Crocodylus intermedius (*)
Crocodylus intermedius Graves, 1819
Type locality: Unknown
Holotype: MNHN 7512
* Crocodilus intermedius Graves, 1819
* Graves, M. L. 1819. Sur deux nouvelles espèces de crocodile. Ann. Gen. Sci. Phys. Bruxelles 2: 343-353.
The Orinoco Crocodile, Crocodylus intermedius, is a critically endangered crocodile found in freshwater in northern South America, in particular the Orinoco River. Typical measurements for adults range from 3 to 4.8 m (9.9-16 ft). Typical weight for mature females is 200 kg (440 lbs) and 380 kg (837 lbs) for males. The largest specimen reported was shot in 1800 and allegedly measured 6.6 m (22 ft). This was unconfirmed and modern Orinoco Crocodiles are not thought to exceed 5 m (16.5 ft). The Orinoco Crocodile can be recognised by its relatively long snout and its yellowish hide with dark brown bands.
It is restricted to the Orinoco River drainage basin and the Meta River drainage basin in Colombia and Venezuela. They have been occasionally reported on the island of Trinidad, but this has not been confirmed and witnesses may have mistaken an American crocodile for the rarer species.
The Orinoco Crocodile mates during the drier period of the year and usually 14 weeks after mating, the female crocodile will dig a nest. It is a hole-nester and usually makes the nest on a sand bank. The eggs incubate for around 3 months. During the night they hatch and call to their mother who digs them out of the nest and carries them to the water. The young are defended by their mother for a year. Young Orinoco Crocodiles are often at risk from American Black Vultures, tegu lizards, anacondas, caimans, and other carnivores.
The Orinoco Crocodile is highly endangered due to excessive hunting for its hide. During the 1940s to the 1960s, literally thousands of these animals were slaughtered in the Orinoco River and the Llanos wetlands, and the species came very close to extinction. The Orinoco Crocodile was given protected status in the 1970s. Today it is protected both in Venezuela and Colombia, and also included on Appendix I by CITES. In addition to hunting for its hide, more recent threats also include the collection of juveniles for sale in the live animal trade, pollution, and the proposal of a dam in the upper Orinoco River region.
It is unclear how many individuals remain in the wild, but estimates range between 250-1500 individuals. The population in Colombia is very low, with the largest sub-population estimated at around 50 individuals in the Casanare area. The largest sub-population in Venezuela is in Cojedes and Sararé, with less than 500 adults remaining. A number of other smaller sub-populations exist.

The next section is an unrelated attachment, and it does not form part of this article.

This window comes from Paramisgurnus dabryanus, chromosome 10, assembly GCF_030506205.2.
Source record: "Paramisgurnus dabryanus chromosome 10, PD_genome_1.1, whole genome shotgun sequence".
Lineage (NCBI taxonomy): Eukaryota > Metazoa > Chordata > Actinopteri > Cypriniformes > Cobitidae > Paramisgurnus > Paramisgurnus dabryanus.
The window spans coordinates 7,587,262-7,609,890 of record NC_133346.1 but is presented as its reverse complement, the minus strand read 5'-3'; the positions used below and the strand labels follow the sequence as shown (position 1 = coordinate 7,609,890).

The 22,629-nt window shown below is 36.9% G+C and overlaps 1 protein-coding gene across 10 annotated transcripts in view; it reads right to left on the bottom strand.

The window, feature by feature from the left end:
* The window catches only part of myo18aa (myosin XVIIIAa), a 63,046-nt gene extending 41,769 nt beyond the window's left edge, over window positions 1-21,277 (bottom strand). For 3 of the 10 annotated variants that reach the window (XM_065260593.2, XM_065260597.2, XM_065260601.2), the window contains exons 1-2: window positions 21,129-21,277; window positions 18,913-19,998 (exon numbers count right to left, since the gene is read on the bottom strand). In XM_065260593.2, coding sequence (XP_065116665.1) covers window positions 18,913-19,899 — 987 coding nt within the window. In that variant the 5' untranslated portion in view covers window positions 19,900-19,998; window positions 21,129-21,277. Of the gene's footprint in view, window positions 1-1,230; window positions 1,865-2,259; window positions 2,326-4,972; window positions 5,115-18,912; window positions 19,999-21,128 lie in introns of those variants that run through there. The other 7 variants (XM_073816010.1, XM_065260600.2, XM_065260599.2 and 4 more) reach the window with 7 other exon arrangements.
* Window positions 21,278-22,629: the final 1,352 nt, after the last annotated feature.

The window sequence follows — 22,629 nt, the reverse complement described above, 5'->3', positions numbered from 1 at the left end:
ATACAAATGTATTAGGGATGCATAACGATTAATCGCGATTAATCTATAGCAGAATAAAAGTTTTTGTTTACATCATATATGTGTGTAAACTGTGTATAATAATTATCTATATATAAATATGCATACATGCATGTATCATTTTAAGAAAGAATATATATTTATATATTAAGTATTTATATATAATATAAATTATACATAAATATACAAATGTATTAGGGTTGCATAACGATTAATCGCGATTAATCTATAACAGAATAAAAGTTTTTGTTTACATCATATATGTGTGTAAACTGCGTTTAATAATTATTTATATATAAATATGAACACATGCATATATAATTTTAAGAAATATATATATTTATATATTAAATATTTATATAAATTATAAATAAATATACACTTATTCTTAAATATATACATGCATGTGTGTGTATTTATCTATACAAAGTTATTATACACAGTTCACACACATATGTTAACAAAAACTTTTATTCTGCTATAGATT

In November 2007, 50 individuals were held in zoos registered by ISIS, of which the largest population, 35 individuals, were kept in the Dallas World Aquarium. Additionally, a large number of individuals are held at captive breeding facilities in Venezuela. Since the early 1990s, a large number of hatchlings have been released both into private ranchlands (especially in the Llanos where nature oriented tourism is important for the local economy) and in national parks in Venezuela. As many hatchlings die before reaching adulthood, 360 captive bred individuals have been released only after reaching a length of 2 m (6½ ft).
Like all crocodilians, the majority of the Orinoco Crocodile's diet consists of fish, but as an opportunistic apex predator virtually any animal living within its range could be considered a potential meal for a large adult (including Capybara, domestic animals, and even occasionally other large predators if food is scarce.) There have been reports of attacks on humans, but this is highly unlikely given the extremely low population level of the species and its relative isolation from large human settlements
1. ^ http://www.arkive.org/orinoco-crocodile/crocodylus-intermedius/facts-and-status.html
* Crocodile Specialist Group (1996). Crocodylus intermedius. 2006. IUCN Red List of Threatened Species. IUCN 2006. www.iucnredlist.org. Retrieved on 09 May 2006. Listed as Critically Endangered (CR A1c, C2a v2.3)
Source: Wikipedia, Wikispecies: All text is available under the terms of the GNU Free Documentation License